Date: September 15, 2021 Read time: 6 minutes.
Medical marijuana patients 18 years and older will be able to grow up to 3 mature and 3 immature plants at home starting October 1, 2021, with a cap of 12 total plants per household. All adults over age 21 will be able to grow under the same rules starting July 1, 2023. Plants must be grown indoors and must not be visible from the street. People who choose to grow their own plants must do so in their primary residence and where individuals under 21 can not access the plants.
“It can burn down houses and apartment buildings, between the lights and dehumidifiers needed to run all of this, it pulls a lot of power,” Anderson said. “That’s I think another reason the state of Virginia didn’t go huge. Four plants is plenty. It makes it so people can do it safely.”
The Virginia Apartment Management Association is warning renters to proceed with caution. VAMA Executive Director Patrick McCloud said some leases have language banning substances considered illegal under state and federal law. He said that could cause problems since Congress has yet to address marijuana prohibition nationally. McCloud said tenants should check with management before getting started with home cultivation.
Another concern for Katz is preventing a boom in illegal sales while people are in the process of growing, since recreational stores can’t open yet.
Due to the federal prohibition on pot, Pedini said it’s illegal to have seeds mailed to you and to cross state lines after purchasing them elsewhere.
While Virginians can legally grow outdoors if they follow state regulations, Anderson recommends growing indoors.
“People have to read the fine print”
Anderson said it typically takes about six months to get from seed to smoke. He said first-time growers should consider taking a class to avoid trial and error.
“People have to read the fine print. We’re going to do our best to educate people but we’re not going to not enforce the law,” Katz said.
“I can tell you with absolute certainty that we are not going to create a task force to address homegrown marijuana plants. That’s not in the best interest of public safety or our community,” Katz said.
In the 2022 session, Pedini wants lawmakers to create a legal avenue at the state level.
“The most immediate option for retail sales is to do so through the existing medical operators. This is what most states that have enacted adult use legalization do,” Pedini said. “Virginia still has a chance to go down that path but that wasn’t something that was enacted this year.”
While Virginians are allowed to possess up to an ounce of marijuana in public, Anderson said lawmakers set no clear limits on how much pot can be kept in a private residence.
Happy Trees Agricultural Supply in Richmond is stocking up on lights, soil and nutrients to help Virginians start growing their own marijuana.
Cody Anderson, a cannabis cultivation coach, said growing at home is a safer alternative for those concerned about toxins in black market products.
“I’m the last person you would’ve thought would’ve tried cannabis but I was desperate.” Netzel said. “It was a choice I had to make and at that time I was like, I don’t want to break the law so I sought out people who wanted to change the law.”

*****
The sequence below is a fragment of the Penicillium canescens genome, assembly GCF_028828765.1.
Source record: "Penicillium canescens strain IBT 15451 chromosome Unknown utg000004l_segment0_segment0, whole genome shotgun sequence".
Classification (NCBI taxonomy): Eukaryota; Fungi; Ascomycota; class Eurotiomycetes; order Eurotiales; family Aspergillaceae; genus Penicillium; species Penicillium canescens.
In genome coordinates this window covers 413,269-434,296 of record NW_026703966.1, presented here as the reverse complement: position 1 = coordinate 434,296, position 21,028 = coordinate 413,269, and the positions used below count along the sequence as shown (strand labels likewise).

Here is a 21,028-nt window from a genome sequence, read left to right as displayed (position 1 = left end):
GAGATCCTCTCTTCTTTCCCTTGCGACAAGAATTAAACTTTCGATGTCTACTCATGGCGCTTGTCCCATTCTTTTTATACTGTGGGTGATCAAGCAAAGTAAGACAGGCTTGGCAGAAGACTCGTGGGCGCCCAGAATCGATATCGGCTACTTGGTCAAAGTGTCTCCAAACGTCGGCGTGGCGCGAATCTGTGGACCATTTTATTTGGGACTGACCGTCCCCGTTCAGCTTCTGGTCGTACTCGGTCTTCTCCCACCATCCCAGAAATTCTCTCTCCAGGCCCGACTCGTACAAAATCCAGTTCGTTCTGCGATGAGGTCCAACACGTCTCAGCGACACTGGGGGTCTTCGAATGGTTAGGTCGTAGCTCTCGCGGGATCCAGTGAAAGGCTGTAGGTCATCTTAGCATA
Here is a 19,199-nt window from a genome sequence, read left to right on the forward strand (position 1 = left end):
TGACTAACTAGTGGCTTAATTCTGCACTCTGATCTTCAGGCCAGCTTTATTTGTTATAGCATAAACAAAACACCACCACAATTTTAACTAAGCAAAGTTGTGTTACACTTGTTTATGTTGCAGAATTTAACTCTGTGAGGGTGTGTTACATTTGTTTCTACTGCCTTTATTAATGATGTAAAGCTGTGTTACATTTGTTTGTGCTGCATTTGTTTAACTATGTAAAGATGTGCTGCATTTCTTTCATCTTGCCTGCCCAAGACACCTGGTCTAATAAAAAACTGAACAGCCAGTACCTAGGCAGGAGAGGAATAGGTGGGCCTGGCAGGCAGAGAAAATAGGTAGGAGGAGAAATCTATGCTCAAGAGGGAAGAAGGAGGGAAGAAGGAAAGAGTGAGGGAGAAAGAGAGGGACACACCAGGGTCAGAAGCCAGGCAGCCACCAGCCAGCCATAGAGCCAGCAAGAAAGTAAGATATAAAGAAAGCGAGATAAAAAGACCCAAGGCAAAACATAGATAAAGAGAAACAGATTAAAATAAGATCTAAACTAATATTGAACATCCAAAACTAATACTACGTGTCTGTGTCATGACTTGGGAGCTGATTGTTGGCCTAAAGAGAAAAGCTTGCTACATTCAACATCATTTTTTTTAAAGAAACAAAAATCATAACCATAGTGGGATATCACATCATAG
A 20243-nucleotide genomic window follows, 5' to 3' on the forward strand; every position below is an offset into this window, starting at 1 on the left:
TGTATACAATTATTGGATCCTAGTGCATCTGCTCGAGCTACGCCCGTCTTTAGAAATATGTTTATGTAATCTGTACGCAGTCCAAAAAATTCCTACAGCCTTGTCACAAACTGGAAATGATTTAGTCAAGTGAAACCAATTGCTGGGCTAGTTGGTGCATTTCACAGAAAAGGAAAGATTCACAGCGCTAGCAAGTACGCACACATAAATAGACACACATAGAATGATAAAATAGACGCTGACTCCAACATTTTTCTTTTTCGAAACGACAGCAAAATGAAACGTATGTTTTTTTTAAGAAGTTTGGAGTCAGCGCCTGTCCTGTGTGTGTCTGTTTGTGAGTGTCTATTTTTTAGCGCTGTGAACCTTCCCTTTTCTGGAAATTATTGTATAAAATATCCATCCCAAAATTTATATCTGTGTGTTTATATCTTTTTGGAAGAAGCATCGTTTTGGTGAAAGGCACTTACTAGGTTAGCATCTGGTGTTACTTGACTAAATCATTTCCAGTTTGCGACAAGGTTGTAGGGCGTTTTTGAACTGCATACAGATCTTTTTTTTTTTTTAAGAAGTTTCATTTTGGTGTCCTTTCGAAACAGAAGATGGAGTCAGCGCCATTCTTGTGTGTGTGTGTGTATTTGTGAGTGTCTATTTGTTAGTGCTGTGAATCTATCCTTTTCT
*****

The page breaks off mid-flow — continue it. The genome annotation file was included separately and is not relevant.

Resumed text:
Tamara Netzel, a medical marijuana patient and the founder of Cruel Consequences, said trying to navigate the new law has been a challenge.
“Everything you need…except the seeds”
Netzel started using cannabis after her prescribed medication for Multiple Sclerosis made her liver go into failure. For months after that, she suffered from chronic pain and became depressed.
But there’s a catch. There’s no legal way to buy the seeds.
Anderson cautioned that the power needed to grow indoors is significant and potentially a fire hazard if not done properly.
“There was no appetite from some to allow dispensaries to do that because the rationale is they didn’t want them to have a leg up on the business of recreational marijuana,” Herring said. “Honestly, I lost on that one.”
House Democratic Leader Charniele Herring, who sponsored the bill, said she supported moving forward with that option in 2021 but she said the idea was shot down by others in her party.
Chesterfield Police Chief Jeffrey Katz, who was speaking on behalf of the Virginia Association of Chiefs of Police, said there are several regulations people need to follow to stay out of trouble.
Katz said, to be in compliance, they needs to be out of public view and out of reach of children. Plus, each plant needs to be labelled with the owners name, state identification number and a disclaimer that they are for personal use only.
How to get from seed to smoke.
“I’m going to give it a try but I am afraid of messing up because the law is so complicated,” Netzel said.
“Right now, you can have three plants and be in compliance and also have 300 pounds of marijuana in your house and, under Virginia law, you’re solid,” Katz said.
“We have everything you need, except the seeds, to grow your four plants,” said Happy Trees Co-Founder Josiah Ickes. “We’re expecting a huge boom in sales.”
“You have to have control over heat and humidity, especially in Virginia,” Anderson said. “If you’re comfortable in an environment as a human, the plants are going to be comfortable as well.”
Anderson said there are also quality considerations that make indoor growth more desirable for beginners.
“You have to be careful when you’re ingesting it to make sure it doesn’t have mold on it. That can make you really sick,” Anderson said.
“You can start for as little as $150 bucks or you can get weird with it and spend as much as you want,” said Co-Founder Christopher Haynie.
As the Commonwealth enters new territory, many Virginians are wondering how to get started. Amid confusion, law enforcement and landlords are warning people to proceed with caution.